COVID-19 treatment might already exist in old drugs – we’re using pieces of the coronavirus itself to find them

There are 20,000 FDA approved drugs. One of them might fight COVID-19, if we can find it. Peter Dazeley/The Image Bank via Getty Images

(Nevan Krogan/ The Conversation) — Why don’t we have drugs to treat COVID-19 and how long will it take to develop them?

SARS-CoV-2 – the coronavirus that causes the disease COVID-19 – is completely new and attacks cells in a novel way. Every virus is different and so are the drugs used to treat them. That’s why there wasn’t a drug ready to tackle the new coronavirus that only emerged a few months ago.

As a systems biologist who studies how cells are affected by viruses during infections, I’m especially interested in the second question. Finding points of vulnerability and developing a drug to treat a disease typically takes years. But the new coronavirus isn’t giving the world that kind of time. With most of the world on lockdown and the looming threat of millions of deaths, researchers need to find an effective drug much faster.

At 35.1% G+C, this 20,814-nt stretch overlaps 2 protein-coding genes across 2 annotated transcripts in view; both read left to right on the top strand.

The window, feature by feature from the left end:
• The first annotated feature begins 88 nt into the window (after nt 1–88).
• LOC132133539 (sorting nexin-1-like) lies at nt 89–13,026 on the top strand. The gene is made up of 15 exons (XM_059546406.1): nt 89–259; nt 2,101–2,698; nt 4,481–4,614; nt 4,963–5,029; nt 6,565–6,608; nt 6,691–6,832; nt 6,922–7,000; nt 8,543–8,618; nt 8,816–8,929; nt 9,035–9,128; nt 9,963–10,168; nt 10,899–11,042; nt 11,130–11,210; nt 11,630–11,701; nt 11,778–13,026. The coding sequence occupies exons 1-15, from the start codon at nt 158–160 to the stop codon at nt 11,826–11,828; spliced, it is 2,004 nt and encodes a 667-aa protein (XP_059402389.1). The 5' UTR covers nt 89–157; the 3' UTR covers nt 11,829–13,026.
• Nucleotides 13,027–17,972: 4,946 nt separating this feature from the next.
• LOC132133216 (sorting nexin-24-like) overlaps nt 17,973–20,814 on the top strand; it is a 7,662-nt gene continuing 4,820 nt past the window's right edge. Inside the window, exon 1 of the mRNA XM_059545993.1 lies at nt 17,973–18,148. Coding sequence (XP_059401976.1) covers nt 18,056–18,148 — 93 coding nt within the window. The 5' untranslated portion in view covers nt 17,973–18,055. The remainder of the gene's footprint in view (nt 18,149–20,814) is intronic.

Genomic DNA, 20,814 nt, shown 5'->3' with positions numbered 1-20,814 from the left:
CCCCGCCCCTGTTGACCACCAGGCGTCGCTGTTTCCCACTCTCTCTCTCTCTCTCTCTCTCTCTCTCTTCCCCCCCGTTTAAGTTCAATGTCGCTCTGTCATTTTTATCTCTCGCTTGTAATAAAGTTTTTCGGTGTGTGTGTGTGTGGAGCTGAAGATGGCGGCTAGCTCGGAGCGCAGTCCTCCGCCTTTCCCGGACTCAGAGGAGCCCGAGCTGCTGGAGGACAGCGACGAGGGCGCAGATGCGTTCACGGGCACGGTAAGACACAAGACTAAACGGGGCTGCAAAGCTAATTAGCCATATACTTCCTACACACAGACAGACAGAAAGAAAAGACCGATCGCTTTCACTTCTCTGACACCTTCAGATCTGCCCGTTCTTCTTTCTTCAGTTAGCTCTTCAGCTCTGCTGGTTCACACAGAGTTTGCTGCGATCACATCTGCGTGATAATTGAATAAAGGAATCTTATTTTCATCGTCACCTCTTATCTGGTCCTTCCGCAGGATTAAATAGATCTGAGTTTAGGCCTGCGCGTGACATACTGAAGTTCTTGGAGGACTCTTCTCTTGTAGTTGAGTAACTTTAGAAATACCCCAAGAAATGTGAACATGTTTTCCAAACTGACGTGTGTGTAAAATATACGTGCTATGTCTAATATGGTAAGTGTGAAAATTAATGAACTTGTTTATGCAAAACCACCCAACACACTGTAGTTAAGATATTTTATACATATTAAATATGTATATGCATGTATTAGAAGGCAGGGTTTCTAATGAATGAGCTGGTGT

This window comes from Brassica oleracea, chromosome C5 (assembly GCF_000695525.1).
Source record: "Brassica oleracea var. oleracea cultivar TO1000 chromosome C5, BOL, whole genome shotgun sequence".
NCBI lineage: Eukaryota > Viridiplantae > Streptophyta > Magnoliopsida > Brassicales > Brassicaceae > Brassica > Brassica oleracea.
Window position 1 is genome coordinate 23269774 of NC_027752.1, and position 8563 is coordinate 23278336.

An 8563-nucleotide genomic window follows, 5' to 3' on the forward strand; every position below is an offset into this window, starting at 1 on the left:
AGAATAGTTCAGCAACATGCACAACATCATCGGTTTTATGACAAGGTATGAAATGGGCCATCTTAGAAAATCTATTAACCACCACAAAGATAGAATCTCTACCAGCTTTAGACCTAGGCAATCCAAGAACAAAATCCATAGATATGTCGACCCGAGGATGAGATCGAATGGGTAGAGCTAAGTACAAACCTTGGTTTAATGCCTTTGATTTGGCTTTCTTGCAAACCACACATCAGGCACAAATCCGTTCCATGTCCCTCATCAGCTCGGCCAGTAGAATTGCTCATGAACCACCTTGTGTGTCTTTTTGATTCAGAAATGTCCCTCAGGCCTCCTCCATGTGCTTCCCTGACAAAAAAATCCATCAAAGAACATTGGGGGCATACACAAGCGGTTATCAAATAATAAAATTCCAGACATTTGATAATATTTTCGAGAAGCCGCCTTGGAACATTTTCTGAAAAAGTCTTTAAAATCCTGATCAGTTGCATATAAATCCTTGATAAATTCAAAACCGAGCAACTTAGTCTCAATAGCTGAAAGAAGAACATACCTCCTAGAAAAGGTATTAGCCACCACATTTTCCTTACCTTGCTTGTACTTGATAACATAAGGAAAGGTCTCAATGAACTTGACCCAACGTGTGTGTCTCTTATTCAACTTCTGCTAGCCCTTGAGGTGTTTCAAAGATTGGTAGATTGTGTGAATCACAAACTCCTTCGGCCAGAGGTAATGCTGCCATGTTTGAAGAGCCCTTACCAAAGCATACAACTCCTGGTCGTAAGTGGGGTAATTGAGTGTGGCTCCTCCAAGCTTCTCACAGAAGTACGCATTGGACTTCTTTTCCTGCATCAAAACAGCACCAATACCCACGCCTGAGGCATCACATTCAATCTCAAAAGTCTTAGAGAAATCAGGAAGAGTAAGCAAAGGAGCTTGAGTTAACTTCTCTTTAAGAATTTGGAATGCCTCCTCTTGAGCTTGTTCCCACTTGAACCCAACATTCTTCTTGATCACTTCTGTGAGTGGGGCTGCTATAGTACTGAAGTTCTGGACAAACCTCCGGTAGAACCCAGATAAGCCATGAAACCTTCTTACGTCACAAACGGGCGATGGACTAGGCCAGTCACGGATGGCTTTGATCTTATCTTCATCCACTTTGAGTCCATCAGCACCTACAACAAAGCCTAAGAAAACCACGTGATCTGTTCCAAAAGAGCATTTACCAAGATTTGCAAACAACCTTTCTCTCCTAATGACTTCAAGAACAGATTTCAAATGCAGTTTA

This situation has presented my colleagues and me with the challenge and opportunity of a lifetime: to help solve this huge public health and economic crisis posed by the global pandemic of SARS-CoV-2. (…)

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